My Grace Is Sufficient: What Does 2 Corinthians 12:9?


2 Corinthians 12:9, “And he said unto me, My grace is sufficient for thee: for my strength is made perfect in weakness. Most gladly therefore will I rather glory in my infirmities, that the power of Christ may rest upon me.” King James Version (KJV)

Translation2 Corinthians 12:9
ESVBut he said to me, “My grace is sufficient for you, for my power is made perfect in weakness.” Therefore I will boast all the more gladly of my weaknesses, so that the power of Christ may rest upon me.
NASBAnd He has said to me, “My grace is sufficient for you, for power is perfected in weakness.” Most gladly, therefore, I will rather boast about my weaknesses, so that the power of Christ may dwell in me.
NIVBut he said to me, “My grace is sufficient for you, for my power is made perfect in weakness.” Therefore I will boast all the more gladly about my weaknesses, so that Christ’s power may rest on me.
NLTEach time he said, “My grace is all you need. My power works best in weakness.” So now I am glad to boast about my weaknesses, so that the power of Christ can work through me.

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My Grace Is Sufficient: Matthew Henry’s Concise Commentary

12:7-10 The apostle gives an account of the method God took to keep him humble, and to prevent his being lifted up above measure, on account of the visions and revelations he had. We are not told what this thorn in the flesh was, whether some great trouble, or some great temptation.

But God often brings this good out of evil, that the reproaches of our enemies help to hide pride from us. If God loves us, he will keep us from being exalted above measure; and spiritual burdens are ordered to cure spiritual pride.

This thorn in the flesh is said to be a messenger of Satan which he sent for evil; but God designed it, and overruled it for good. Prayer is a salve for every sore, a remedy for every malady; and when we are afflicted with thorns in the flesh, we should give ourselves to prayer.

If an answer be not given to the first prayer, nor to the second, we are to continue praying. Troubles are sent to teach us to pray; and are continued, to teach us to continue instant in prayer. Though God accepts the prayer of faith, yet he does not always give what is asked for: as he sometimes grants in wrath, so he sometimes denies in love.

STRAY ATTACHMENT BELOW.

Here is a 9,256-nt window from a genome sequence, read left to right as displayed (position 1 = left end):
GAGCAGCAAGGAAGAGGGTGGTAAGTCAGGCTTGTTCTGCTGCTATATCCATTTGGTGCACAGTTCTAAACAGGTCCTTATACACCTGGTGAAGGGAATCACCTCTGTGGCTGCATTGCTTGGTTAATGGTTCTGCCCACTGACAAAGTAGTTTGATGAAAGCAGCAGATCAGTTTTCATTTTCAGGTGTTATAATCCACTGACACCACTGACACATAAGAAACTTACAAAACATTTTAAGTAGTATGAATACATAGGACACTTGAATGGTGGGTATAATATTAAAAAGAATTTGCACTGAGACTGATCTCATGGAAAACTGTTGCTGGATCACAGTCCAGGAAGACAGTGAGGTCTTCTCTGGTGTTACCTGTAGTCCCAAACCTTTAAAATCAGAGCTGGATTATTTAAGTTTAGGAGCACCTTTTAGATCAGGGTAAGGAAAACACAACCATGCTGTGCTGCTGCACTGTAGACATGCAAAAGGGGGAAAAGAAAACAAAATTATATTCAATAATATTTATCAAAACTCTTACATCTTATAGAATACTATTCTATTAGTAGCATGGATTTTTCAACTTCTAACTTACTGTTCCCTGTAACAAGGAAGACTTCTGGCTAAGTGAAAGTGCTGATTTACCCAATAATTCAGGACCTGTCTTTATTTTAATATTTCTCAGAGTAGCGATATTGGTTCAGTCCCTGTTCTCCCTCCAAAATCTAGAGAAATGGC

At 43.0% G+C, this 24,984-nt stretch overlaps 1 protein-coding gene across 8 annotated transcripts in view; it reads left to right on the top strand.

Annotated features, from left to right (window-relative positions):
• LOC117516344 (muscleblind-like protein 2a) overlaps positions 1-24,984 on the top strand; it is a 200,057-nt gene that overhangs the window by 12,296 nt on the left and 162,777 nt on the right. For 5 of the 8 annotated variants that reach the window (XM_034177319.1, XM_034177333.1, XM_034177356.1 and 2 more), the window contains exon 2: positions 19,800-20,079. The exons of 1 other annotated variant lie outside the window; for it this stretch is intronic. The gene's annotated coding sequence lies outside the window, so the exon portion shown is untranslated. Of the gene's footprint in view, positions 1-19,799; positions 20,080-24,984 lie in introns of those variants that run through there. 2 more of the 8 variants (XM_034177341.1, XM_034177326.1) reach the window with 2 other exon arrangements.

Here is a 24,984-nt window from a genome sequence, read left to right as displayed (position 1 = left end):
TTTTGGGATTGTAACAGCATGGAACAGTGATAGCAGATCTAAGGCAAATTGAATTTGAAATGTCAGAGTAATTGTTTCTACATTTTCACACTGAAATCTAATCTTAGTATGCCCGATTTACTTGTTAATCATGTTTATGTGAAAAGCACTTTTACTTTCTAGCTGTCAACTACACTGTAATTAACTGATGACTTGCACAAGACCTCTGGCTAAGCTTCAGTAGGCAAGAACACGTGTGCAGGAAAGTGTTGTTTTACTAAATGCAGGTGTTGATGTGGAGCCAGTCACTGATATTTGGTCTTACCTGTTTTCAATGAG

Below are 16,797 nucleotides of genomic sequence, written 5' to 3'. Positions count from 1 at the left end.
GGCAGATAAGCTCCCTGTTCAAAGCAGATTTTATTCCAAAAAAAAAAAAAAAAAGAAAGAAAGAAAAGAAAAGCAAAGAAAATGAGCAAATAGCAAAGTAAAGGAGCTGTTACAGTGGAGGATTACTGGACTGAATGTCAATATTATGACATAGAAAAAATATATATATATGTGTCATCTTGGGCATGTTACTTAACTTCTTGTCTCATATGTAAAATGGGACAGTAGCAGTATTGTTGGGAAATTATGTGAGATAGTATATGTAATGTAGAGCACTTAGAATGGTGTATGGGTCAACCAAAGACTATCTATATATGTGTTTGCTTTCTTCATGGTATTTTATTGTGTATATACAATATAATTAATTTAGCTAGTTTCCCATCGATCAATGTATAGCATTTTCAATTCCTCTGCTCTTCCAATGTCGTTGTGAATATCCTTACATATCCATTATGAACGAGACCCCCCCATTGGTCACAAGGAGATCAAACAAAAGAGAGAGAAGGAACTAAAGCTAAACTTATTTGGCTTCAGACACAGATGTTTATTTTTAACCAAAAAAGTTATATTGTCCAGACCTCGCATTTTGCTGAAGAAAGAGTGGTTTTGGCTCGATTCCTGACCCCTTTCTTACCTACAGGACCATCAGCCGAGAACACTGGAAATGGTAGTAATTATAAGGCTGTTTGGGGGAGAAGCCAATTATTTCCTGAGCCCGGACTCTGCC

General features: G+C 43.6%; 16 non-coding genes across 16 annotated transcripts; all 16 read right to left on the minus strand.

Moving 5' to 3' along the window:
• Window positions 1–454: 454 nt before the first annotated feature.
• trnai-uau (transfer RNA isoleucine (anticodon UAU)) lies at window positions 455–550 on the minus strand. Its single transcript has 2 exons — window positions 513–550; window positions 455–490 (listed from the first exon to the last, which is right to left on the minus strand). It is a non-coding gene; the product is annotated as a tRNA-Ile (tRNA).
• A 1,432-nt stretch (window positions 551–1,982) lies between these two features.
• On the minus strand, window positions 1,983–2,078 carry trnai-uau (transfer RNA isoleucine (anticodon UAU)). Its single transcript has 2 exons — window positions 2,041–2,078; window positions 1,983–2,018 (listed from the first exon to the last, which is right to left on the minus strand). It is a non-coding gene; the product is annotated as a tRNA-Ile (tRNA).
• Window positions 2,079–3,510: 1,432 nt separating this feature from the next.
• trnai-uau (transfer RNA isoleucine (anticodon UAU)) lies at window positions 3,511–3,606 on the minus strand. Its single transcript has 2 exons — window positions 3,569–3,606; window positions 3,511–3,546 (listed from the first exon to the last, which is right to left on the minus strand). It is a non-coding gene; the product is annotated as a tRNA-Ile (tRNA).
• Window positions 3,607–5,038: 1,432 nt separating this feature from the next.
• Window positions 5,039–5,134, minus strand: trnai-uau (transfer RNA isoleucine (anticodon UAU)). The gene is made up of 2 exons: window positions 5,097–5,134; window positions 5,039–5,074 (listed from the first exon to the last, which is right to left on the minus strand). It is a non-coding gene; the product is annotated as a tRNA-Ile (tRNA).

When God does not take away our troubles and temptations, yet, if he gives grace enough for us, we have no reason to complain. Grace signifies the good-will of God towards us, and that is enough to enlighten and enliven us, sufficient to strengthen and comfort in all afflictions and distresses.

His strength is made perfect in our weakness. Thus his grace is manifested and magnified. When we are weak in ourselves, then we are strong in the grace of our Lord Jesus Christ; when we feel that we are weak in ourselves, then we go to Christ, receive strength from him, and enjoy most the supplies of Divine strength and grace.

Also see Pray For Your Enemies to learn more.

2 Corinthians 12:9 | Jamieson-Fausset-Brown Bible Commentary

9. said—literally, “He hath said,” implying that His answer is enough [Alford].

is sufficient—The trial must endure, but the grace shall also endure and never fail thee [Alford], (De 33:25). The Lord puts the words into Paul’s mouth, that following them up he might say, “O Lord, Thy grace is sufficient for me” [Bengel].

my strength—Greek, “power.”

is made perfect—has its most perfect manifestation.

in weakness—Do not ask for sensible strength, FOR My power is perfected in man’s “strengthlessness” (so the Greek). The “for” implies, thy “strengthlessness” (the same Greek as is translated “weakness”; and in 2Co 12:10, “infirmities”) is the very element in which My “power” (which moves coincident with “My grace”) exhibits itself more perfectly.

So that Paul instead of desiring the infirmity to “depart,” “rather” henceforth “glories in infirmities, that the power of Christ may rest (Greek, ‘tabernacle upon,’ cover my infirmity all over as with a tabernacle; compare Greek, Joh 1:12) upon” him. This effect of Christ’s assurance on him appears, 2Co 4:7; 1Co 2:3, 4; compare 1Pe 4:14.

The “My” is omitted in some of the oldest manuscripts; the sense is the same, “power” (referring to God’s power) standing absolutely, in contrast to “weakness” (put absolutely, for man’s weakness). Paul often repeats the word “weakness” or “infirmity” (the eleventh, twelfth, and thirteenth chapters) as being Christ’s own word.

The Lord has more need of our weakness than of our strength: our strength is often His rival; our weakness, His servant, drawing on His resources, and showing forth His glory. Man’s extremity is God’s opportunity; man’s security is Satan’s opportunity. God’s way is not to take His children out of trial, but to give them strength to bear up against it (Ps 88:7; Joh 17:15).

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